Reversing Regular Expressions

Regular Expressions are arguably one of Perl’s most useful and powerful tools. The ability to match complex strings is one of the things that makes Perl the effective “Practical Extraction and Reporting Language” that it is. The regular expression engine is highly optimised and thus very fast, although in some situations people fail to use it in the most effective manner.

For example, imagine a case where you have a collection of very long lines from a log file, that each have a four digit year (starting with 19) somewhere near the end.

One would normally say something like:

# Match any occurrence of 19xx that's not followed by another one
if ($string =~ /(19\d\d)(?!.*19\d\d)/) {$date = $1}

or, better:

if ($string =~ /.*(19\d\d)/) {$date = $1}

However, in this situation, the regular expression engine has to go through all the string, remembering any matches it finds and discarding them any time it finds a new match, until it reaches the end of the string. If you have long log lines, this can be highly inefficient, and comparatively slow. But is there another way to do it? (Hint: With Perl, There’s Always More Than One Way To Do It)

Unless you’re a regular on IRC or, or attended YAPC::Europe, it’s quite possible that you’ve never heard of (a) Jeff Pinyan (aka Japhy) and (b) his simple and elegant solution to getting around this problem. He dubbed these solutions reversed regular expressions, or sexeger.

Instead of going through the whole string looking for the last match, wouldn’t it be a better idea to work from the back of the string and take the first match that is found? At the moment, Perl doesn’t provide a built in method for doing this, but it’s surprisingly easy to emulate one. To quote the lightning talk Mr Pinyan wrote for me to give at YAPC::E “Reverse the input! Reverse the regex! Reverse the match!”.

And so that’s exactly what we’ll do:

sub get_date {
    $_ = scalar reverse($_[0]); # Reverse whatever string we were passed
    /(\d\d91)/;                 # Look for the first occurrence of a xx91 (19xx reversed)
    return scalar reverse $1;   # Reverse back whatever we found and return it

Obviously, we’re performing two more functions in this example, two calls of reverse. Reverse however appears to be very efficient, and in benchmarks that were run (details below), this seemed not to be a problem. To test if this really would be significantly faster, I used a 10,000 character string, and ran the regex 10000 times on it. Here’s the code used to test it:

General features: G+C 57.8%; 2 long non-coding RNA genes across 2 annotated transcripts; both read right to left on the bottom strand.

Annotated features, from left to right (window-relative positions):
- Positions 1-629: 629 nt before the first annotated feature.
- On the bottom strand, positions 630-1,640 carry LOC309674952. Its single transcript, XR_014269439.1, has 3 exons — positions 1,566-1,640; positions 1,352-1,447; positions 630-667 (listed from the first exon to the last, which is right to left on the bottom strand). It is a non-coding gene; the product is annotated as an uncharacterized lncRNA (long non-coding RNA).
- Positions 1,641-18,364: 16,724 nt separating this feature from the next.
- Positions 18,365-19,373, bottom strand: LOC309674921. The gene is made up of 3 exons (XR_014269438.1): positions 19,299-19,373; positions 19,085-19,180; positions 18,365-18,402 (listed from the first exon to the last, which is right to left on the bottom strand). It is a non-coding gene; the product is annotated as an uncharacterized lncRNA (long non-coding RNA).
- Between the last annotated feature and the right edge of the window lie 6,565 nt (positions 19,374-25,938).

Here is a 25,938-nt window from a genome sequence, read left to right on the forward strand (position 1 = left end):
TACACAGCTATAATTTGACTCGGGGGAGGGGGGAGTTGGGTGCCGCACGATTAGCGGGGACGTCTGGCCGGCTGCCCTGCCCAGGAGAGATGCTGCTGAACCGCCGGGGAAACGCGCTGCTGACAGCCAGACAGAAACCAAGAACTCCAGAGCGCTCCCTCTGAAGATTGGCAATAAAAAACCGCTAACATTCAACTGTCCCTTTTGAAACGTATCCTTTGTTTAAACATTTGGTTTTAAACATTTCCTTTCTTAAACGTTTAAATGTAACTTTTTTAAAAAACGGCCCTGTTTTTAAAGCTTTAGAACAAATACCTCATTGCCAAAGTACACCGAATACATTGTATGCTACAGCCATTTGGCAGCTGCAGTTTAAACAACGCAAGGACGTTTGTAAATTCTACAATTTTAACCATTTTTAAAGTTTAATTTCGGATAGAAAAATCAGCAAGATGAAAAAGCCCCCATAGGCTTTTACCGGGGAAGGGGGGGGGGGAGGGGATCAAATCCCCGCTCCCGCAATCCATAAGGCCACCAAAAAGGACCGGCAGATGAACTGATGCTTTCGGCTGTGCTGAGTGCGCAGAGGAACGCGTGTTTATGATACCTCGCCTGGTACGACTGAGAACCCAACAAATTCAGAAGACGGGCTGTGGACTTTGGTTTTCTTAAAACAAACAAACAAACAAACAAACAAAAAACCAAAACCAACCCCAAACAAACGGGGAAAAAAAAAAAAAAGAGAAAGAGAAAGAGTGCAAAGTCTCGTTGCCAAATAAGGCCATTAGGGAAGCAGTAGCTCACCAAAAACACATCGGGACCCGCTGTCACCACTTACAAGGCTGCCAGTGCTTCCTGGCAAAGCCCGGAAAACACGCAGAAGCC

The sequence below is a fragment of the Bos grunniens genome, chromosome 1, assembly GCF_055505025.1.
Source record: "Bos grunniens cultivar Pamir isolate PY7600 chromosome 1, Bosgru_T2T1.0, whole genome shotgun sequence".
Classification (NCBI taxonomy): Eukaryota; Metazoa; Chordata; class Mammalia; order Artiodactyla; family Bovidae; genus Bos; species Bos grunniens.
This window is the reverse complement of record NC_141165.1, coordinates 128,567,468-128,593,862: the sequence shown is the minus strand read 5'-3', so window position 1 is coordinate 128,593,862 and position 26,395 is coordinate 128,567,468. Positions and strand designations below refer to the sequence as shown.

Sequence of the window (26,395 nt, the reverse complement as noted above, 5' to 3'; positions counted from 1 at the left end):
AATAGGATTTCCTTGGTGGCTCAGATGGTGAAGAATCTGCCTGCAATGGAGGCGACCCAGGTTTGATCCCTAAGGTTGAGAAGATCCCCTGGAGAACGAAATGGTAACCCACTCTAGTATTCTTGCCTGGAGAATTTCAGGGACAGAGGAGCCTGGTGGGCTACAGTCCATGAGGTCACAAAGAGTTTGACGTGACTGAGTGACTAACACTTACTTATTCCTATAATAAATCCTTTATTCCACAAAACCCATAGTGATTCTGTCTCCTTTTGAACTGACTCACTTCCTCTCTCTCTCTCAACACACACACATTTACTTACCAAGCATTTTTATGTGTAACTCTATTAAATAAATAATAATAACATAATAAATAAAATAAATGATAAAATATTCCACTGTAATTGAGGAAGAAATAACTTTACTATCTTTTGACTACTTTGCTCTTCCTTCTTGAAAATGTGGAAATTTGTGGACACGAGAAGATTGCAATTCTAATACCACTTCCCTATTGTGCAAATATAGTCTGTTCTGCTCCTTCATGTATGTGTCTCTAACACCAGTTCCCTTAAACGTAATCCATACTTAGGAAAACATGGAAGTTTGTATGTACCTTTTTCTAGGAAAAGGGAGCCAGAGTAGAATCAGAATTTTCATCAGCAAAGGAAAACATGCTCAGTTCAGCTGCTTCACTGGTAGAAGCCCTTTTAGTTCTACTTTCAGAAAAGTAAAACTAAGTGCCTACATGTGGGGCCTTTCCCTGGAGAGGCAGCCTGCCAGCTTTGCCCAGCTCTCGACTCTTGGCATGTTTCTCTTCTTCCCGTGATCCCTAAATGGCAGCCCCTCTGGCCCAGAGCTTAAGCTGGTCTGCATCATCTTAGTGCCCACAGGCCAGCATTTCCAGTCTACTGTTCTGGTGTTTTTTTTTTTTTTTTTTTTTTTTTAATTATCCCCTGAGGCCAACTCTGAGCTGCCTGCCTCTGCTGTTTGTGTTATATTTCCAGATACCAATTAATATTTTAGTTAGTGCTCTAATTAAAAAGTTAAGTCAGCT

$la = [our 10000 character string]
use Benchmark;
$t = timeit("10000",  sub { $_ = $la; /.*(19\d\d)/; });
print "Greedy took:",timestr($t), "\n";
$t = timeit("10000",  sub { $_ = $la; /(19\d\d)(?!.*19\d\d)/;});
print "Lookahead took:",timestr($t), "\n";
$t = timeit("10000",  sub { $_ = reverse($la); /(\d\d91)/;  });
print "Sexeger took:",timestr($t), "\n";

The first example, with its look ahead assertion, took four hundred seconds, as the look ahead assertion is a major time sink. The second example took 1.5 seconds. The reversed method managed however to shave three quarters of a second off that, and become 0.75 seconds. To summarise:

Method Time
/(19\d\d)(?!.*19\d\d)/ 400
/.*(19\d\d)/ 1.5
sexeger 0.75

However, performance gains are not the only good use for reversed regular expression, as one can also use them to solve a few other common problems that Perl doesn’t handle easily. If you’ve all read the Frequently Asked Questions included with Perl, which I’m sure you have, then you’ll have seen a particularly good example in Section 5 (perldoc perlfaq5) by Andrew Johnson - “How can I output my numbers with commas added?”.

sub commify {
my $input = shift;
$input = reverse $input;
$input =~ s<(\d\d\d)(?=\d)(?!\d*\.)><$1,>g;
return scalar reverse $input;

One of my personal favourite regex tools is zero-width look ahead assertions, as in the very first example (it’s worth noting that that’s a negative zero-width look ahead assertion). For people who haven’t scoured perldoc perlre, this allows you to state that a pattern has to exist in front of your position, without actually matching it. Perhaps an example would help illustrate: /ab(?=.+e)cd/ will match "abcde" but not "abecd" or "abcd". Sadly, it’s not possible to do variable length zero-width look behind assertions with the current Regular Expression Engine. However, if we apply sexeger principles to it, as suggested by Anthony Guselnikov, it suddenly becomes easy. If we want to match the string "def", as long as it was preceded by the letter ‘a’, we can say:

sub nlba {
$_ = scalar reverse $_[0];
print "Success\n" if /fed(?=.*a)/;

Reversing Regular Expressions is a powerful and effective tool in any programmers arsenal. I hope that I’ve managed to illustrate the utility that this simple and elegant solution offers. Some overhead in programmer time, and in processing time is required to use them, and so I’d suggest that you evaluate using them on a case by case basis.

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Pete Sergeant

Pete is a CPAN author & contributor. He also runs Perl Jobs by Perl Careers.

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